THIS WEEK'S REVIEWS:
GUTTER MAGIC #1
SECRET WARS #9
In this new series, writer, Rich Douek, has created a world that is part Lord of the Rings and part steam punk. Okay, in the first issue it's pretty much just Lord of the Rings, but there are also guns and some clothing that looks more retro-modern. Regardless, this world is set about a century after their World War 2, a war that was fought with magic, and left the wizards as their version of the wealthy "one-percent" and everyone else in a "survival of the fittest" situation, where they scavenge, steal, or barter for any magic trinkets that the wizards have intentionally or unintentionally discarded. However, the star of this story, Cinder Byrnes (ugh), is trying to do more than simply live on magic scraps. He's trying to find something that will give him the ability to cast spells himself, which is something everyone in his family can do, but an ability that he lost.
Of course, an interesting premise that has the potential to go in a variety of directions is the first, most essential element in starting a good story. While the premise here isn't exactly unique, it is one that offers the potential to go multiple directions and it appears that Douek has put a lot of thought into the world of Gutter Magic. However, in order to sustain a series of any kind, great writing and compelling characters are essential. As I've mentioned many times in previous reviews, with the layouts and page count of modern comics, it's often tough to get a lot of story in a first issue. It doesn't hurt most comics from Marvel and DC because they're dealing with mostly well-established characters that already have plenty of built-in interest, but it perplexes me that smaller publishers like IDW follow the same format for new series like this. In fact, this series begs for special and unique treatment more than most since the creators are virtually unknown. As a result, I didn't find this to be a bad story, but it didn't give me enough to fall in love with the characters, and plot-wise I wasn't left wanting more.
While the story itself didn't really grab me, I was pretty impressed with Brett Barkley's art. He's not making innovations in sequential storytelling, but as a fantasy comic book artist, he can stand alongside the best of them. Barkley includes the kind of detail in characters and backgrounds that made Marvel comic book art of the 1980s fun to look at, but rather than big, colorful superheroes, he gives us a muted-toned fantasy world that would have looked great on the cover of a Dungeons & Dragons book.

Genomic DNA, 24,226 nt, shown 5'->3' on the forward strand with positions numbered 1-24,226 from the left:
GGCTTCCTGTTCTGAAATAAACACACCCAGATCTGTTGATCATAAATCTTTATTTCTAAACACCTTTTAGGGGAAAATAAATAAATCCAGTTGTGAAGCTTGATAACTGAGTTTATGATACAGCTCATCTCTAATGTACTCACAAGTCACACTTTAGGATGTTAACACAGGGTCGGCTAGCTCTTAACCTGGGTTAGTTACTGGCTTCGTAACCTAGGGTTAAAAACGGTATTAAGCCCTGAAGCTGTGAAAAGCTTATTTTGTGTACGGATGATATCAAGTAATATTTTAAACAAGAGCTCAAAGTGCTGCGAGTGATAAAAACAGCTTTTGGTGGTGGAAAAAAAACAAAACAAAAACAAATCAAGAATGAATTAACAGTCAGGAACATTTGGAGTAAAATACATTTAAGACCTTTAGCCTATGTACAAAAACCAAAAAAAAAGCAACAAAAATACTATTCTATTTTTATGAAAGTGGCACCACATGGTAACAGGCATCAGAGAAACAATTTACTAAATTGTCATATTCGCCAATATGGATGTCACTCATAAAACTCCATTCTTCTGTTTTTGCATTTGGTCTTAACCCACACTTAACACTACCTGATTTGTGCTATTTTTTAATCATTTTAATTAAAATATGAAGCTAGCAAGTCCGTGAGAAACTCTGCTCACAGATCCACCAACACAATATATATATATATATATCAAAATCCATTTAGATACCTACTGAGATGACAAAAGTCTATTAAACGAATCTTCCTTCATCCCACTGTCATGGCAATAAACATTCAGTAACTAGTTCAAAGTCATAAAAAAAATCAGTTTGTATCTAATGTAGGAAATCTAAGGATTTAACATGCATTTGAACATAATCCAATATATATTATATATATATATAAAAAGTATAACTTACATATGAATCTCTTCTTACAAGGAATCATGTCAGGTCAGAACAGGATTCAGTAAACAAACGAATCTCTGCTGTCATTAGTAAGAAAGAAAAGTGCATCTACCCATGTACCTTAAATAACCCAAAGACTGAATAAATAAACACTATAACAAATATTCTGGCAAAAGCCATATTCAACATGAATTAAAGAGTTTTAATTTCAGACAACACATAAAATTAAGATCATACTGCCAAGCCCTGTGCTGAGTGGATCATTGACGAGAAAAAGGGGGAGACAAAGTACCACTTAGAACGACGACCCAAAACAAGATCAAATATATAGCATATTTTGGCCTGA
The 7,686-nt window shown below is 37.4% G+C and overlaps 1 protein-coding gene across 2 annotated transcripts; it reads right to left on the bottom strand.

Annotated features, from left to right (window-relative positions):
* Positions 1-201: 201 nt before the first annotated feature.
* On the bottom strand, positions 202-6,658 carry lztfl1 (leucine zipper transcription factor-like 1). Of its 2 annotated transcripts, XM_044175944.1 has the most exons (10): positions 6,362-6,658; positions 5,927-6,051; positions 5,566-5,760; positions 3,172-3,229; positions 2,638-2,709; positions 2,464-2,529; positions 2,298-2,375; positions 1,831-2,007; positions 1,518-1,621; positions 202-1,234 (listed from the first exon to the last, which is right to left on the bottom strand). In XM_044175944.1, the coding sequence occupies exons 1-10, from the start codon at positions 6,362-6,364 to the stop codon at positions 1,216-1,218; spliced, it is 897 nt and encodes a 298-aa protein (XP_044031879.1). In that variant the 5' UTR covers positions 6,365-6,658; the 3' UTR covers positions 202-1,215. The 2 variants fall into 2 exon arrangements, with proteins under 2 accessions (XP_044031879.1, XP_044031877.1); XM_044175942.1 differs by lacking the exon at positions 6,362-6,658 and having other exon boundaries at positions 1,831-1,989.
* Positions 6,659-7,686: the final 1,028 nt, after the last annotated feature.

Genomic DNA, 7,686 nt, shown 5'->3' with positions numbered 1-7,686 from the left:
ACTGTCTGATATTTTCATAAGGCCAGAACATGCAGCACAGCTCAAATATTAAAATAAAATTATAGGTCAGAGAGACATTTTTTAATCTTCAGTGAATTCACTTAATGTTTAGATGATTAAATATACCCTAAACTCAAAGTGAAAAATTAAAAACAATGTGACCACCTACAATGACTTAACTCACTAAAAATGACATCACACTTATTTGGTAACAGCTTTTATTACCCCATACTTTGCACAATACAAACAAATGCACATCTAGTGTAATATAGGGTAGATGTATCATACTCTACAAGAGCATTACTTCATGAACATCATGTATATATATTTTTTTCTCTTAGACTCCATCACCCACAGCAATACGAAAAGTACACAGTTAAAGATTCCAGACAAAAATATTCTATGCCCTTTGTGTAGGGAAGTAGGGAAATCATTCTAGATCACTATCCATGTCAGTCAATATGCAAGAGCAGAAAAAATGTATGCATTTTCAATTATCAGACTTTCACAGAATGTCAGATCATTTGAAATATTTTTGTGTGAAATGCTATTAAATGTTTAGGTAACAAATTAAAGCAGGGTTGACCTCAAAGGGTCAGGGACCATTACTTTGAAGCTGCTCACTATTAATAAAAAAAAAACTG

It seems that with digital and self-publishing now easier to do than ever, there are more comic books available than at any time before. So, I don't envy anyone who is trying to generate interest in a new series. I'm sure it's a tough job. Regardless, the thing to consider is, when fantasy-adventure lovers are looking for their next fix, will they go to Gutter Magic? If so, will they stay with the series for its entire scheduled run? Based on a few other reviews, this is a book that has already impressed several people, but for me, while I didn't think it was bad, it lacked those captivating elements that make a comic stand out. Those elements require creators to do a little something extra rather than simply rely on using a traditional first issue story format and hope the fans will follow.
Cat Taylor has been reading comics since the 1970s. Some of his favorite writers are Alan Moore, Neil Gaiman, Peter Bagge, and Kurt Busiek. Prior to writing about comics, Taylor performed in punk rock bands and on the outlaw professional wrestling circuit. He loved Motorhead and David Bowie as much as you did. You can e-mail him at email@example.com.
It's obviously impossible to know how the end of the massive Secret Wars/Battleworld epic would have felt had all gone according to plan. With an All-New, All-Different Marvel Universe still in the offing but unseen, there might have been a sense of curiosity… intrigue… the opening of new possibilities… there might have been doubt… cynicism… outrage. Instead, reading the final installment of Jonathan Hickman's Grand Design for the Marvel Universe, there's an overwhelming sense of melancholy: issue #9 of Secret Wars confirms what even spoiler-phobes like myself were dreading: the Fantastic Four, the super-team that initiated and defined Marvel Comics, is being put out to pasture.